Rhododendrons: Spring Planting and Care Tips
Rhododendrons are never more noticeable than spring, when they cover themselves with blooms. It’s enough to inspire you to plant more rhodies in your garden. Here are tips for siting and planting these shade-tolerant favorites, plus spring care tips for those already in the garden.
Where to plant rhododendrons:
- Rhododendrons are shrubs of woodland edges, and they prefer a similar setting in the garden. They do best with part sun (preferably morning sun). They will grow in full shade if it is cast by trees whose limbs are 20 to 30 feet above the ground.
- Avoid siting rhododendrons where they’ll be exposed to harsh winter winds.
The site should have good drainage and no competition from trees with roots near the surface, such as maples.
- The best soil will be acidic and rich with organic matter.
- Be sure to choose a variety whose mature size will not be bigger than the space you’ve allowed. Height is particularly key; do not choose a rhododendron that will grow to obscure window or sight lines, as they do not look good pruned back. Width may be less of a concern, as you may be able to remove neighboring plants if the rhododendron begins to encroach on them. (If you are planting the rhodie alongside favorite plants or in a space with unmovable objects, do pay heed to the mature width.)
How to plant rhododendrons:
- In cold regions, plant rhododendrons in early spring. Fall is the second choice.
- In warmer regions, the first choice for planting time is fall, just before the rainy season.
- Dig a wide, shallow hole. The depth should be just so that when you place the root ball inside of the hole, its top will be at the same level as it was in its container mix. (In other words, do not plant a rhododendron deep and mound soil over its crown.)
- Gently rough up the sides of the root ball so that roots hang free from it.
- Bury the root ball firmly but gently, and avoid packing soil the down hard.
- Water deeply and apply up to 3 inches of mulch. Do not press the mulch right up against the rhododendron’s crown and stems; leave some space bare.
- Keep newly planted rhododendrons watered, especially during dry spells. Water deeply but allow the soil to approach dryness before watering again. Be sure to keep rhododendrons, especially new ones (planted spring or fall) watered throughout the fall, right up until the ground freezes (or, in warmer areas, until winter rains begin).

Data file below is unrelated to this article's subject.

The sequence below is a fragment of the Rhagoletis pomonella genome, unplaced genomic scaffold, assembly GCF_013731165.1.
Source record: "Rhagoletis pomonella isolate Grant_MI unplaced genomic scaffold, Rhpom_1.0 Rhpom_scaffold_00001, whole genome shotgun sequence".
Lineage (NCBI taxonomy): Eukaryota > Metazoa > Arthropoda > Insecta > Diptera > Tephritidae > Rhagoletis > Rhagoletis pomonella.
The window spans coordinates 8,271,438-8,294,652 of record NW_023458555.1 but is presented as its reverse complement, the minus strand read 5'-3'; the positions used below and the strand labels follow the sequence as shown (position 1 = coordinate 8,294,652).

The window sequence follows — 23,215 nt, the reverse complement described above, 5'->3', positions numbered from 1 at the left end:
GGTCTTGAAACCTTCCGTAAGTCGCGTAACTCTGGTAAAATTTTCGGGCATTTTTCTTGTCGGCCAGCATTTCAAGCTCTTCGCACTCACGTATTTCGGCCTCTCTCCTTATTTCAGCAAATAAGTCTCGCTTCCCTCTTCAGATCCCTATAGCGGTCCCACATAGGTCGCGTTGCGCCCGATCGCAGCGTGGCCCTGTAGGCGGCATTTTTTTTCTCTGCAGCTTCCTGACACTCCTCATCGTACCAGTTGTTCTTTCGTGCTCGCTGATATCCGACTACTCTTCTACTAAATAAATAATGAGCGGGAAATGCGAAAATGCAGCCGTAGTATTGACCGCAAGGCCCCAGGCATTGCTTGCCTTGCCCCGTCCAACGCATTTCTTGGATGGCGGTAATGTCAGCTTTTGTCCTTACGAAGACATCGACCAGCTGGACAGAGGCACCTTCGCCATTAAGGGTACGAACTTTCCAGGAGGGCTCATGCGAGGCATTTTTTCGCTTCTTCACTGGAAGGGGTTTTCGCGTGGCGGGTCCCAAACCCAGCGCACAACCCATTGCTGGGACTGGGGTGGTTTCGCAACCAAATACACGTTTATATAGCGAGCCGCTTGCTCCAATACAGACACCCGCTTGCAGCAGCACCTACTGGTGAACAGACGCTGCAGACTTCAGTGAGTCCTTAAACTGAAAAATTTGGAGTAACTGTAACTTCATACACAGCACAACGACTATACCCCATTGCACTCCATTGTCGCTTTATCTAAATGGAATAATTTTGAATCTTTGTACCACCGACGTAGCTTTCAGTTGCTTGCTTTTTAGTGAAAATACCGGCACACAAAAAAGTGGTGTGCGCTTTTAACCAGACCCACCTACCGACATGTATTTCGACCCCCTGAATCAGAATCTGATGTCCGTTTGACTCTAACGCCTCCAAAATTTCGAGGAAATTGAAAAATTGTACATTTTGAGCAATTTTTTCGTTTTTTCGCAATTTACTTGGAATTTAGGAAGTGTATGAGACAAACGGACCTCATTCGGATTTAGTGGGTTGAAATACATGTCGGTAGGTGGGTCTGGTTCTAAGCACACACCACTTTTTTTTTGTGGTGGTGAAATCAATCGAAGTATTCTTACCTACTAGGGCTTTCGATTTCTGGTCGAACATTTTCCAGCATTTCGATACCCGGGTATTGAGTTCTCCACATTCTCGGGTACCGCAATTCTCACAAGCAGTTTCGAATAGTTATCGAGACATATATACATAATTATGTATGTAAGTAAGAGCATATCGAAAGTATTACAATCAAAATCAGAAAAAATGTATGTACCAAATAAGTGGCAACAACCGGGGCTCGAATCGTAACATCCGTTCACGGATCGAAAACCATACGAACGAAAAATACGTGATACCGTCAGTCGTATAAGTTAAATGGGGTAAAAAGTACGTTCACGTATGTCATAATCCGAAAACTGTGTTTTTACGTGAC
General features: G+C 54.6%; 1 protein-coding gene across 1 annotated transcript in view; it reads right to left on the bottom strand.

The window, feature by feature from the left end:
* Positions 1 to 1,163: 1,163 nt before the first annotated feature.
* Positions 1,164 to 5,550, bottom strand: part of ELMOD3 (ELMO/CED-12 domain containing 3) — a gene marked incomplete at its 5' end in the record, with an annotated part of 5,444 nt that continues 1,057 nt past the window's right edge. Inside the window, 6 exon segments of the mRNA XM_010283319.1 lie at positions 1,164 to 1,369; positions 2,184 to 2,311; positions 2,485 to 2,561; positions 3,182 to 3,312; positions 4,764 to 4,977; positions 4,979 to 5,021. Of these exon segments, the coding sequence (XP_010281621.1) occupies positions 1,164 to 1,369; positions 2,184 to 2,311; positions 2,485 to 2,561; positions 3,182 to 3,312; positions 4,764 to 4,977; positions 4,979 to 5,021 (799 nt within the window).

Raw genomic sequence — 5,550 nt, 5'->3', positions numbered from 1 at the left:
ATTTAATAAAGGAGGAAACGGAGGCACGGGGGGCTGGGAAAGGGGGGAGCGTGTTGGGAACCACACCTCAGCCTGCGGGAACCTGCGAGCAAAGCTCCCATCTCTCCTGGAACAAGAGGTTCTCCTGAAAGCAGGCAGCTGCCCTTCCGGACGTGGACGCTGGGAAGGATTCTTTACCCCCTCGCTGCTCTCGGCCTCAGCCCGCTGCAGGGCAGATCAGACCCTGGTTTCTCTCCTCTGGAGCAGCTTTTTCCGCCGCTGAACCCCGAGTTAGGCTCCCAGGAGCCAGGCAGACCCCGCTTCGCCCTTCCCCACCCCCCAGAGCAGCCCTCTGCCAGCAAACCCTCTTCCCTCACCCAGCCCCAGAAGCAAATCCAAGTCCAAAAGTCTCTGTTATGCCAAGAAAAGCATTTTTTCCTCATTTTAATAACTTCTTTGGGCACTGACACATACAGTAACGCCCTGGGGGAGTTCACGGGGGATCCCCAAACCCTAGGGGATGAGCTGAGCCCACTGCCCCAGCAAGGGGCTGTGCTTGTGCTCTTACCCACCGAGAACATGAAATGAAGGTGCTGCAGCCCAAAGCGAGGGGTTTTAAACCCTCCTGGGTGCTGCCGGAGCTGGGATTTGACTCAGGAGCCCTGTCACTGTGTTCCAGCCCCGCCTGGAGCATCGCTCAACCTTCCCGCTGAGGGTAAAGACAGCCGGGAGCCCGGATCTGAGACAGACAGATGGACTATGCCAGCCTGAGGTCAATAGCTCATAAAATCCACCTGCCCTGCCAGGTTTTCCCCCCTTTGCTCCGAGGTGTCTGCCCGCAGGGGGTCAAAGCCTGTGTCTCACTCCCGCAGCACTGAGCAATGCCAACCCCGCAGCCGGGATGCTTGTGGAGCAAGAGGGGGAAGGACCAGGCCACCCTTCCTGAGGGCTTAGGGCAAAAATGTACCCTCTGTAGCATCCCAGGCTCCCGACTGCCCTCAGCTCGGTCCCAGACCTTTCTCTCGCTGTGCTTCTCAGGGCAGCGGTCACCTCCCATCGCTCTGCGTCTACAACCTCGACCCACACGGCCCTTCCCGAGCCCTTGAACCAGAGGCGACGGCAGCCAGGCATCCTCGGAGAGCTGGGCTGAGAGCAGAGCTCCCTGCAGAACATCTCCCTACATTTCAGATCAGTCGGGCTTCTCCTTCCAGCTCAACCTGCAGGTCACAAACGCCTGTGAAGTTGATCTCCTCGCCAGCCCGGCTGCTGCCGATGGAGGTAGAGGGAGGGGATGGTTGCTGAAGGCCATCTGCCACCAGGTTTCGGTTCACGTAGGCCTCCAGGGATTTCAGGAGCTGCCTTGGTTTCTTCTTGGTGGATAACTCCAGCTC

Caring for rhododendrons in spring:
- Remove any branches killed or damaged by winter weather, pruning them back to live/healthy wood.
- Question: Winter did a number on my rhododendrons, which I did not wrap. There are brown, curled leaves and some stem ends appear dead. Should I cut these all off, or what else can I do to improve the shrubs’ look? Answer: Exposure to harsh sun and wind in winter can cause dry, brown, curled leaves and/or branches. Patience is key as you wait for the plant to bounce back, which it very well may do. In the meantime, you can remove dead leaves to make way for new ones. After you’ve given the plant plenty of time to begin spring growth—waiting until late spring—you can then scratch the bark on dead-looking branches with your fingernail. If there is green wood underneath, the branch is still alive. Leave it in place because it may push out new growth yet. If it’s brown underneath, the branch is dead and you can prune it off. In spring, treat winter-damaged rhododendrons and azaleas with a fertilizer formulated for them, such as Holly-Tone. Follow the package directions—don’t give them more than it indicates, because doing so could cause further injury or death. Keep the plants watered if rain is scarce.
- Rhododendrons do not usually need fertilizing if they are growing well. If the plant seems to be lagging, a feed for acid-loving plants can be applied in early spring.
- Apply additional mulch if existing mulch is less than 2 or 3 inches; add just enough to bring it up to that total depth.
- Remove spent flowers by pinching them off with your fingers.